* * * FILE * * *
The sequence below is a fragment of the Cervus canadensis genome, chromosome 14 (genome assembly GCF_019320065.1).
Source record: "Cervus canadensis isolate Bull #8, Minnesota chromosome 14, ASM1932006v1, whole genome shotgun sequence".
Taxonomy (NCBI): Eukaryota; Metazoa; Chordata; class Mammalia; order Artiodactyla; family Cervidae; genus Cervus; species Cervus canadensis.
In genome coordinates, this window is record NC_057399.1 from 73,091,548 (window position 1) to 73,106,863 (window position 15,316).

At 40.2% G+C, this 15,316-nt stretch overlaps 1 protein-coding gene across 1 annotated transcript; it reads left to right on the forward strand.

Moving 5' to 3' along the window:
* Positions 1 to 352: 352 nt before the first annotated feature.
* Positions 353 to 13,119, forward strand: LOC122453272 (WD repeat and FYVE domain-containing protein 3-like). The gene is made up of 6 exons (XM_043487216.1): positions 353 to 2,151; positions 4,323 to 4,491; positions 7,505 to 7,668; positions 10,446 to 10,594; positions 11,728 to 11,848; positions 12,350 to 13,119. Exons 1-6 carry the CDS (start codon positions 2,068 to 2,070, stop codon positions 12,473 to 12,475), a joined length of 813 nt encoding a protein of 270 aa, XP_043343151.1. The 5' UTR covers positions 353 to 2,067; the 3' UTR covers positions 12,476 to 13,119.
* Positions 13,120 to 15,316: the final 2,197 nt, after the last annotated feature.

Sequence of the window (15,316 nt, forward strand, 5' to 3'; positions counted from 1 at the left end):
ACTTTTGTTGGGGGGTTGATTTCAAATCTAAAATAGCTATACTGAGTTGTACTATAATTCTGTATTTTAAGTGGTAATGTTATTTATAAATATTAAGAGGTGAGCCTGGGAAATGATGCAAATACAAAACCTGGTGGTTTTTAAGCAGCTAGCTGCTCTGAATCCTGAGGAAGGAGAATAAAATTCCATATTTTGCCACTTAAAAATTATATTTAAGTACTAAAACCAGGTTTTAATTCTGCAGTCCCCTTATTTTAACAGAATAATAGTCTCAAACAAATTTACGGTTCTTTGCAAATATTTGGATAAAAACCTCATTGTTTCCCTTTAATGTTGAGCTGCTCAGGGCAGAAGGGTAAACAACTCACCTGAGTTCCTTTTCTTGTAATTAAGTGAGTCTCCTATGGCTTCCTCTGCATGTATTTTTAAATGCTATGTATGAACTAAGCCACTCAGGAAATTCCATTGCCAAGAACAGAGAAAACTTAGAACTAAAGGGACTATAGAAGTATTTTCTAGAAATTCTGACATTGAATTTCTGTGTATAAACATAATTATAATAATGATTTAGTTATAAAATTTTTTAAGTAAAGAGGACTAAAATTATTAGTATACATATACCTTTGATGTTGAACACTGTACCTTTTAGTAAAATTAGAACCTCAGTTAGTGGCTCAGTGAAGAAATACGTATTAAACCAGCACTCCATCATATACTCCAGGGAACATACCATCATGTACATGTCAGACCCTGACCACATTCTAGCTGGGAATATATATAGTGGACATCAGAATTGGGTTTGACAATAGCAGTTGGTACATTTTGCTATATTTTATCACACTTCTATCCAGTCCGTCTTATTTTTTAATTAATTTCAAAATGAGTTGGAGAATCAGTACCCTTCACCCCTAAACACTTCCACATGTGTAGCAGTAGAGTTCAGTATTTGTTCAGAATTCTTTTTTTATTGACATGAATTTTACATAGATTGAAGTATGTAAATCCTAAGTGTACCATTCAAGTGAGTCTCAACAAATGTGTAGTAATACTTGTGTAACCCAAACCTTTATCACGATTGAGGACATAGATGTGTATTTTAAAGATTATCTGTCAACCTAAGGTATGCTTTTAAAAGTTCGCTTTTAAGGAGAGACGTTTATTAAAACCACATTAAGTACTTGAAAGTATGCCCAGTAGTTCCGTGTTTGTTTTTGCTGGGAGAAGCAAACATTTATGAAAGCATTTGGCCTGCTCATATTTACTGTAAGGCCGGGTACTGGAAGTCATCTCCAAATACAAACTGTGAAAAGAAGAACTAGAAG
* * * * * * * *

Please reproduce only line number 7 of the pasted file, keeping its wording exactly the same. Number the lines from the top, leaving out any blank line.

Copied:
* Positions 1 to 352: 352 nt before the first annotated feature.